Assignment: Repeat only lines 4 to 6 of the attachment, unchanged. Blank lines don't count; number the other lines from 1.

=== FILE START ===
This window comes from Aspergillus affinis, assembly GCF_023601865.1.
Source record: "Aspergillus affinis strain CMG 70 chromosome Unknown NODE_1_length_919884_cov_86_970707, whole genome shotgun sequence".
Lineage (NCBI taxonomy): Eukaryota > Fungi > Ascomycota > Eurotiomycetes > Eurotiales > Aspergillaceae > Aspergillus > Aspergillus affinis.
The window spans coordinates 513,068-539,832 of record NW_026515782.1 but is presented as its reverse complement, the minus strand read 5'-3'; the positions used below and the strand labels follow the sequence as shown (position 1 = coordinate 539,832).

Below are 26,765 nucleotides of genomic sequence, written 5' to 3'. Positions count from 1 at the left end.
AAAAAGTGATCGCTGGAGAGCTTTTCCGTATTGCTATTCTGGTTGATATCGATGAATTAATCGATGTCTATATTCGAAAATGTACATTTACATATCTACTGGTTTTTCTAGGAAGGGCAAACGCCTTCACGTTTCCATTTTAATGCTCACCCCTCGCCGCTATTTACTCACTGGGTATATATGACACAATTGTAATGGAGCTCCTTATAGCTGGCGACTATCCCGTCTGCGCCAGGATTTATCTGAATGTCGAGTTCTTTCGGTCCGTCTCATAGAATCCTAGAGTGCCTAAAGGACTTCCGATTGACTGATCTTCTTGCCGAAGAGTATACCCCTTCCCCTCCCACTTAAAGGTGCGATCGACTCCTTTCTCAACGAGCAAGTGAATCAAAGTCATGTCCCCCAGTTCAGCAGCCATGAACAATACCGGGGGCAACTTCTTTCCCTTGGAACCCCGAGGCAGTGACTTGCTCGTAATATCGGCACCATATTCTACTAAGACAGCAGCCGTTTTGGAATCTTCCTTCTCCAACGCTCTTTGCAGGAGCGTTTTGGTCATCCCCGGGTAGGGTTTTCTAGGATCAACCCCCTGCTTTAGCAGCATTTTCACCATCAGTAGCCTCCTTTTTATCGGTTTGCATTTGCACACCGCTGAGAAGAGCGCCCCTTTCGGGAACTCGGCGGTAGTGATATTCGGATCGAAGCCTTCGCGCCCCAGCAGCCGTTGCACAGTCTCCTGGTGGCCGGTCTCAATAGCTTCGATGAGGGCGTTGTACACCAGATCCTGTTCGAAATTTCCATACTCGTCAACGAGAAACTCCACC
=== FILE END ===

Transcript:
The window spans coordinates 513,068-539,832 of record NW_026515782.1 but is presented as its reverse complement, the minus strand read 5'-3'; the positions used below and the strand labels follow the sequence as shown (position 1 = coordinate 539,832).

Below are 26,765 nucleotides of genomic sequence, written 5' to 3'. Positions count from 1 at the left end.
AAAAAGTGATCGCTGGAGAGCTTTTCCGTATTGCTATTCTGGTTGATATCGATGAATTAATCGATGTCTATATTCGAAAATGTACATTTACATATCTACTGGTTTTTCTAGGAAGGGCAAACGCCTTCACGTTTCCATTTTAATGCTCACCCCTCGCCGCTATTTACTCACTGGGTATATATGACACAATTGTAATGGAGCTCCTTATAGCTGGCGACTATCCCGTCTGCGCCAGGATTTATCTGAATGTCGAGTTCTTTCGGTCCGTCTCATAGAATCCTAGAGTGCCTAAAGGACTTCCGATTGACTGATCTTCTTGCCGAAGAGTATACCCCTTCCCCTCCCACTTAAAGGTGCGATCGACTCCTTTCTCAACGAGCAAGTGAATCAAAGTCATGTCCCCCAGTTCAGCAGCCATGAACAATACCGGGGGCAACTTCTTTCCCTTGGAACCCCGAGGCAGTGACTTGCTCGTAATATCGGCACCATATTCTACTAAGACAGCAGCCGTTTTGGAATCTTCCTTCTCCAACGCTCTTTGCAGGAGCGTTTTGGTCATCCCCGGGTAGGGTTTTCTAGGATCAACCCCCTGCTTTAGCAGCATTTTCACCATCAGTAGCCTCCTTTTTATCGGTTTGCATTTGCACACCGCTGAGAAGAGCGCCCCTTTCGGGAACTCGGCGGTAGTGATATTCGGATCGAAGCCTTCGCGCCCCAGCAGCCGTTGCACAGTCTCCTGGTGGCCGGTCTCAATAGCTTCGATGAGGGCGTTGTACACCAGATCCTGTTCGAAATTTCCATACTCGTCAACGAGAAACTCCACC